“Obviously, looks played a part for both of us,” Mercedes said as she laughed. “The confidence Darin had while selling cars and handling clients made him very attractive to me.”

Darin said he found Mercedes’ “warm personality extremely attractive. We started out as friends as both of us were recently out of relationships. We became close friends with conversations during work and eventually having a friendly relationship after work, which turned into more after Mercedes moved to Maryland.” For about four months, they had a weekend romance. They took turns driving back and forth so they could spend time together. They eventually moved in together here in Virginia.

Along the way, they discovered they each wanted to eventually start and own a business.

“We shared the same dreams of owning a salon and spa. Mercedes did nails and my mother does hair. That dream became reality in 2007 when we opened Perception Salon and Spa.”

Were there any challenges in the early years of your marriage?
“Well, Darin is a Scorpio and he was a little jealous in the early years,” Mercedes said. “He always said that being white and dating a beautiful black woman makes it hard on a white boy since he seemed to always be tested in public.”

What’s the spark that keeps you together and keeps the romance alive?
The couple agree, “We are friends first and that keeps the relationship strong.”

As far as romance goes, they make time to do special things. And Mercedes’ father, a former coach at Armstrong High School, often offers to help. “We are lucky enough to have Coach Samuels who takes the kids every other weekend which allows us to have a date night and a couple’s weekend twice a month,” said Darin, age 31.

Mercedes, what’s the most romantic gift Darin has given you?
“Darin has given me lots of gifts over the years and vice versa from trips to jewelry, but our most precious gifts are our children.”

What advice about love, romance and relationship will you give your children?
“I would have to say to be sure that you find someone who is your friend first and then build on that because if someone can’t respect you as a friend they will never respect you as a lover and it will never last,” said Mercedes, age 33. “At the end of the day, ‘The couple that prays together stays together.’”

This story is part of the Virginia Tapestry: Reflecting Our Rich Diversity series produced by In Your Shoes Media.


Community

Agencies combine on new entry point to Chickahominy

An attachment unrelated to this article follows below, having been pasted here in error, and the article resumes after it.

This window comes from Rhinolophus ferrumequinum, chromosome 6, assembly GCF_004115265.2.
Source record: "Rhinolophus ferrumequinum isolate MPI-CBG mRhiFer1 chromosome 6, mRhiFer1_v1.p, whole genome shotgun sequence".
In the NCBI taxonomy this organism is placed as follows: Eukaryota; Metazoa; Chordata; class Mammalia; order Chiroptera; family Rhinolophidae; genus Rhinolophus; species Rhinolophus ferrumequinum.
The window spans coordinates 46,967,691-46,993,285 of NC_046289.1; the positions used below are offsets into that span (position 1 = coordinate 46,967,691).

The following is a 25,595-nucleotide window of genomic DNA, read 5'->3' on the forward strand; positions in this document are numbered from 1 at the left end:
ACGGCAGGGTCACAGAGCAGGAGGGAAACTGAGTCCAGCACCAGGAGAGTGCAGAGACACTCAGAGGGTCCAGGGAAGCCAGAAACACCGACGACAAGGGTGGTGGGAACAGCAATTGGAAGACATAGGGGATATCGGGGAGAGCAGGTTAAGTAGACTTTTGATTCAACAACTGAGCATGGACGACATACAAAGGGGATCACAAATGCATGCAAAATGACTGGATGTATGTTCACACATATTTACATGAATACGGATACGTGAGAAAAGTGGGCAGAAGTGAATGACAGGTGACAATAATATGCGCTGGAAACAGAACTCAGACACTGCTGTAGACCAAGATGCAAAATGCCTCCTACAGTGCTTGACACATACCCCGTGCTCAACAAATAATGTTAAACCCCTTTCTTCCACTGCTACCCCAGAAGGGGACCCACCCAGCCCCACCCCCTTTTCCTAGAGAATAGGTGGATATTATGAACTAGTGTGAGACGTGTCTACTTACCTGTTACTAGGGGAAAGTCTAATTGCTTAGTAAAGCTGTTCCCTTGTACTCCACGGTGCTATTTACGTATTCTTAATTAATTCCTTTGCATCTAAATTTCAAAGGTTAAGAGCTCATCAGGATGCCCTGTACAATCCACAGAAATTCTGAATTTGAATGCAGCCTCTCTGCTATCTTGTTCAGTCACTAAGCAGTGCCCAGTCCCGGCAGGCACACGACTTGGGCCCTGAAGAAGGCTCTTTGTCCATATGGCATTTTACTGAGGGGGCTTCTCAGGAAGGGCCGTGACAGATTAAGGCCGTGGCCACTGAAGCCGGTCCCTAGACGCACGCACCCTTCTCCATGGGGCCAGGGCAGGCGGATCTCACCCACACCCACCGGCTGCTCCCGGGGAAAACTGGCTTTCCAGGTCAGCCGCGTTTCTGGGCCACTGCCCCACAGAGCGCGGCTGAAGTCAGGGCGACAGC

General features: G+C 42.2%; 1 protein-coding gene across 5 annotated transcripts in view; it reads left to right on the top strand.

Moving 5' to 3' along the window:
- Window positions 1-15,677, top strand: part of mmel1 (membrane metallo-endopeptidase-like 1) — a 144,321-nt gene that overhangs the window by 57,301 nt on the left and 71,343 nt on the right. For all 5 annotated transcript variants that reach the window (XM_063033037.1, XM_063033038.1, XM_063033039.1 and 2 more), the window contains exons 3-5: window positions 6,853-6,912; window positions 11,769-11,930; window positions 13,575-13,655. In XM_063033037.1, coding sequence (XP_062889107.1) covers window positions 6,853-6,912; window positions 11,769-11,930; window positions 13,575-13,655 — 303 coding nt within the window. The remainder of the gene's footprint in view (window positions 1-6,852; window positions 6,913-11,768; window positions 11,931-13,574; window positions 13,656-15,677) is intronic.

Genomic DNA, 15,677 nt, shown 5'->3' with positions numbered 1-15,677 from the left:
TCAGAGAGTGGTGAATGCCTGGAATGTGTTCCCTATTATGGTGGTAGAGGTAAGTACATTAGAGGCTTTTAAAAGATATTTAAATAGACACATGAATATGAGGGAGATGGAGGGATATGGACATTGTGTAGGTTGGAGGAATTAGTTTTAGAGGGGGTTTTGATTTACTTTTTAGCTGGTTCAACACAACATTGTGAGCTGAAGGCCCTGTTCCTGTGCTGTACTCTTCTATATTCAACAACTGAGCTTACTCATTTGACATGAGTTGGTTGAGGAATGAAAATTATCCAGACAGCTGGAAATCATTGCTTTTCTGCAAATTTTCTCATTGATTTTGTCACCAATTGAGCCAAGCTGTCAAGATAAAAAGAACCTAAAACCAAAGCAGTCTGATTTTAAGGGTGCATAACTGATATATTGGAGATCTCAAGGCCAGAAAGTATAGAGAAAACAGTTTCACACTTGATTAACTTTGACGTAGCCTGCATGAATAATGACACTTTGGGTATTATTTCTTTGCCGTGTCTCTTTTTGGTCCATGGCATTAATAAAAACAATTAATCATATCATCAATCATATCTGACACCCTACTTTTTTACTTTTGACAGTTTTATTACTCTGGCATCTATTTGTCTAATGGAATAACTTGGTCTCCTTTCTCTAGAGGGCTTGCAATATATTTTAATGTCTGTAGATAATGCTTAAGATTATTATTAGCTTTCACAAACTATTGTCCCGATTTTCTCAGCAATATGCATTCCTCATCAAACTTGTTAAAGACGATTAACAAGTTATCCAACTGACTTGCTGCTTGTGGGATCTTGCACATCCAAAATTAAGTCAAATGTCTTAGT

Canoeing and kayaking enthusiasts soon will have a new access point to the Chickahominy River. VDOT, the James River Association and Henrico County Parks and Recreation are teaming up to establish a new site in Eastern Henrico.

The James River Association negotiated the deal with VDOT to procure official access to the area located just east of I-295 on North Airport Road in Sandston. The site includes a park-and-ride commuter lot bordering the Chickahominy River and has been an unofficial launch site used by paddlers for years. > Read more.

Equestrian clinic planned July 7-8 in Henrico

Henrico equestrians interested in deepening the bond between themselves and their horses have the opportunity to attend a two day clinic, held at Steppin’ High Stables on July 7-8 from 9 a.m. to 4 p.m. The clinic, “Become Partners with your Horse,” will be taught by multiple world champion equestrienne Terry Preiser and will focus on how riders and horses can work together to achieve more. > Read more.

Henrico school bus driver honored

The Henrico-based Hephaestus Society recently awarded its first annual community heroes award (the Hephaestus Award) to Hicham Elgharouch (pictured, center) for what it termed his "selfless acts of caring" in his duties as a Henrico County Public Schools bus driver. Henrico County Director of Pupil Transportation Josh Davis, joined Hephaestus Society President Travis Gardner, in presenting the award and an accompanying $1,500 check to Elgharouch last month.

Elgharouch was selected for his clear and demonstrated patience and for his infectious positive attitude, according to the society. > Read more.

Page 1 of 113 pages  1 2 3 >  Last ›

Entertainment

Weekend Top 10


Grab the kids and check out these fun family-friendly events taking place this weekend! Speed over to the Henrico Theatre for the film “Turbo” or watch “Dumbo” under the stars at Clarke-Palmore House Museum. Little ones can meet Thomas the Tank Engine at CMOR-Central or play at the Eastern Henrico Recreation Center. For all our top picks this weekend, click here! > Read more.

Weekend Top 10


Don’t party too hard on the Fourth because a whole weekend of fun events await! Enjoy a classy date night without the kids at James River Cellars Winery’s second annual Smoke and Vine Festival. Another date night option is at the Richmond Funny Bone, where comedian April Macie will perform all weekend. The kids have their own options this weekend as well. Choose from storytime at Tuckahoe and Twin Hickory libraries or family-oriented karaoke at Aunt Sarah’s Pancake House – I hear they have hits from Disney’s “Frozen.” For all our top picks this weekend, click here! > Read more.

Restaurant watch

Find out how your favorite dining establishments fared during their most recent inspections by the Virginia Department of Health. > Read more.

Page 1 of 88 pages  1 2 3 >  Last ›







 

Reader Survey | Advertising | Email updates

Classifieds

SAVE on Cable TV-Internet-Digital Phone. Packages start at $89.99/mo (for 12 months.) Options from ALL major service providers. Call Acceller today to learn more! CALL 1-888-686-5081.
Full text

Place an Ad | More Classifieds

Calendar

Create an animated Doodlebot to do your doodling for you at 3:30 p.m. at Varina Library, 2001 Library Rd. For ages 10-18. Registration is required. For details, call 290-9800 or… Full text

Your weather just got better.

Henricopedia

Henrico's Top Teachers